The plan should answer questions such as what devices are in the home, who gets to use what, what content will be allowed, how long a device can be used, and any restrictions. This might mean no screens at the dinner table or no screens in the bedroom.
"If you have a good plan and you stick by it, then screen time is absolutely a wonderful, valuable resource that we all can benefit from," Ponti said. "But if we're just mindlessly using it as a replacement for good parenting, or a replacement for learning other self-calming strategies or other activities, then it quickly snowballs."
Ponti mentions that left unsupervised, children can very quickly access violent or sexual content. Kanji echoes those concerns, saying that if caregivers are present and engaged when kids are using screens, then they can prioritise quality programming and educational content, as well as helping children recognise and question advertising, stereotyping, and other problematic content.
For many caregivers, however, screen time is what allows them to get through their to-do list and can't be supervised 100 percent of the time.
"Life is all about balance"
Auntie of three Leanne Moran from Briston, Ont. says she has no problem using an electric babysitter with her two nieces and one nephew, depending on the time and circumstance.
"We definitely don't do it all of the time," she told HuffPost, "But when you need 10 minutes of being left alone or peace and quiet, there is nothing quite like that distraction."
With more than one shift-worker in the home, Moran and her family use TV time when they are working the graveyard shift and there needs to be quiet for those sleeping during the day, and the weather is too poor to take the kids out. She also makes it a priority to have some snuggle time with her nieces and nephew if they choose to watch something together at the end of the day.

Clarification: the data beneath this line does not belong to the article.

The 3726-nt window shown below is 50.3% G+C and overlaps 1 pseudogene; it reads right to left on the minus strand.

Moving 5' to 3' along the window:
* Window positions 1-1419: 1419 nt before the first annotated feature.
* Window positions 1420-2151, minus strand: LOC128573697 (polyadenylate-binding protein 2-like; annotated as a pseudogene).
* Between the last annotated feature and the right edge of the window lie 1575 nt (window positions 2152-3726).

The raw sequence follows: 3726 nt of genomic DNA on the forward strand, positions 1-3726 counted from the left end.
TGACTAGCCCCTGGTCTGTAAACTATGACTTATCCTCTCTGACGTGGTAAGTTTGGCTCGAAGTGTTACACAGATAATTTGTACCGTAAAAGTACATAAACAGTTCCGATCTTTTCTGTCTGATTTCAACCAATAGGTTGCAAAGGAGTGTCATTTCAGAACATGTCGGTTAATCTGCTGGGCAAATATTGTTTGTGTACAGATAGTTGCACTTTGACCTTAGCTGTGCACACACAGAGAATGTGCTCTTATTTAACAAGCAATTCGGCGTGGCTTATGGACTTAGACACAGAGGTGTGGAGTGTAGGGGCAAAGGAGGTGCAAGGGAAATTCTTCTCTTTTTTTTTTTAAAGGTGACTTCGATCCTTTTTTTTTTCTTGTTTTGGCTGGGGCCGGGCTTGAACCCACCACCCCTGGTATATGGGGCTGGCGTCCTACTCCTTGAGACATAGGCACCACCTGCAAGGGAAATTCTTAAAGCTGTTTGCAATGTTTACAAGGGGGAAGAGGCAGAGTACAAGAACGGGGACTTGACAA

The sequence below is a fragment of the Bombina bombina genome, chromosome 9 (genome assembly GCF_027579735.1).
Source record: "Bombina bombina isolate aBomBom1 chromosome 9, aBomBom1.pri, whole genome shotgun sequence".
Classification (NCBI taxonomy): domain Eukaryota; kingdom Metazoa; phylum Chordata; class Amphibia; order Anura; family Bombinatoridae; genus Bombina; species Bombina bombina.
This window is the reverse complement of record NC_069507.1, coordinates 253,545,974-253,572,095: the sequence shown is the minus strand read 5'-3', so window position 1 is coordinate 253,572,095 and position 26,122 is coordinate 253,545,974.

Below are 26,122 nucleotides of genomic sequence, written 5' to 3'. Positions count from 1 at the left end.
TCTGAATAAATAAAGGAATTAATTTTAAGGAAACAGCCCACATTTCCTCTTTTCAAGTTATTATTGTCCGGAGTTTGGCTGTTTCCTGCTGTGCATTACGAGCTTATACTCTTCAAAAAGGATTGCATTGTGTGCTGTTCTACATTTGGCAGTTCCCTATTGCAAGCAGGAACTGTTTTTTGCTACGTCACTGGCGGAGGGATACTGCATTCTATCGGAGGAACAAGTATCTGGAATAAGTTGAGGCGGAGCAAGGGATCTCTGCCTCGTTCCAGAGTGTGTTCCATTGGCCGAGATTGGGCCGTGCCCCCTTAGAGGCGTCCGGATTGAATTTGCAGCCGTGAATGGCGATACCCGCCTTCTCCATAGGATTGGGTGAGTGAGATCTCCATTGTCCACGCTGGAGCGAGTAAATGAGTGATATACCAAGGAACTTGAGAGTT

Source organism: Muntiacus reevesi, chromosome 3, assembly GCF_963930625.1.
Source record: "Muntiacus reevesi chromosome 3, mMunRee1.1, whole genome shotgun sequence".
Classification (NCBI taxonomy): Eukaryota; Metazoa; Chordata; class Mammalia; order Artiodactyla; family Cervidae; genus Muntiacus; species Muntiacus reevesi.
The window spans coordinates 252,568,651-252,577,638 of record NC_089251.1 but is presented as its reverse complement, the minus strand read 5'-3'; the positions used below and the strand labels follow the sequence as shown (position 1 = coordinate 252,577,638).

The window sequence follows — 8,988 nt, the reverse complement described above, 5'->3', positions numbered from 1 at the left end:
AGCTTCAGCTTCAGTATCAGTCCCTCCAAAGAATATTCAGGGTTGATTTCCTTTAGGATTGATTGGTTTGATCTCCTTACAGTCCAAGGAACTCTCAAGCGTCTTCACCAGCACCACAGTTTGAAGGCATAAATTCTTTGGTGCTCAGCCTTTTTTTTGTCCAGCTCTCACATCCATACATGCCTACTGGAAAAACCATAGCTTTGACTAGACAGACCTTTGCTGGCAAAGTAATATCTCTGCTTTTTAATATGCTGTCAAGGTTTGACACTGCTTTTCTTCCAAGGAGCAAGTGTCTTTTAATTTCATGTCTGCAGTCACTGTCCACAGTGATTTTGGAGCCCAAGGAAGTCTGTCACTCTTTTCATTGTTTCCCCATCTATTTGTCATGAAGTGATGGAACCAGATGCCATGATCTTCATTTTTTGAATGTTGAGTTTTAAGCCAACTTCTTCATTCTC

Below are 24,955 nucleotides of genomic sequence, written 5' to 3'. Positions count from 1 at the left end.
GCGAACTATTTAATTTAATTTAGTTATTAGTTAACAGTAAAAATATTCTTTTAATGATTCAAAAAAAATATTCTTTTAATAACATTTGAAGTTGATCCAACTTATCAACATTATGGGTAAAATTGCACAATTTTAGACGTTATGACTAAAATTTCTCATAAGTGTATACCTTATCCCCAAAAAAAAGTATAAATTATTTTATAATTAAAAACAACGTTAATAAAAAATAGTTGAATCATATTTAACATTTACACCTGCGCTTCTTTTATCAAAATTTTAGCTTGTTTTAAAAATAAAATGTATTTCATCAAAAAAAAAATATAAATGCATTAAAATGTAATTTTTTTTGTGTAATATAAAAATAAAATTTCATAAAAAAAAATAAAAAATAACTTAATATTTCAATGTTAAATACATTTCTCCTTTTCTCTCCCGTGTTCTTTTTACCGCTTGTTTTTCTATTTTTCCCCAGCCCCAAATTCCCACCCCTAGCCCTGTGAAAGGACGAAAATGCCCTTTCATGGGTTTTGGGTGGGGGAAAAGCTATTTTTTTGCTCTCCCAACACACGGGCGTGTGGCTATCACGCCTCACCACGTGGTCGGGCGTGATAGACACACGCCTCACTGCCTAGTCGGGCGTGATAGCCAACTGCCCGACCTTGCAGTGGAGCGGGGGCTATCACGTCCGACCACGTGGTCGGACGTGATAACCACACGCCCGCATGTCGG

And while Moran allows the kids to use her cell phone to play games during long car rides or if they have been extra good, the family has a strict 'no phone at the table' rule. This includes dining out, where she'll play games with the kids such as spelling or math questions rather than handing them a smartphone.
"I know that it is frowned on by society as a whole to use electronic babysitters, and I too have an issue if a child is in front of it day in and day out, and not doing anything else," Moran said. "Life is all about balance. I see nothing wrong with rewarding someone's good behaviour with screen time, or to get those much-needed 10 minutes to do what needs to be done without children underfoot."
Moran adds that rather than judging parents who use screens with their kids, society needs more compassion and understanding for a situation that as an outsider we don't know about.
Ponti says parents and caregivers should treat setting healthy screen time habits the same way as they do planning healthy, balanced meals for their children.
"We don't let our kids eat Cocoa Puffs all day every day," Ponti said. "But once in awhile as a treat, sure, why not?"
"A healthy balanced approach to screens in our daily lives is great. And if that means using it as a babysitter while mom has a shower to get ready because she's off to work in the morning, I don't think there's anything wrong with that."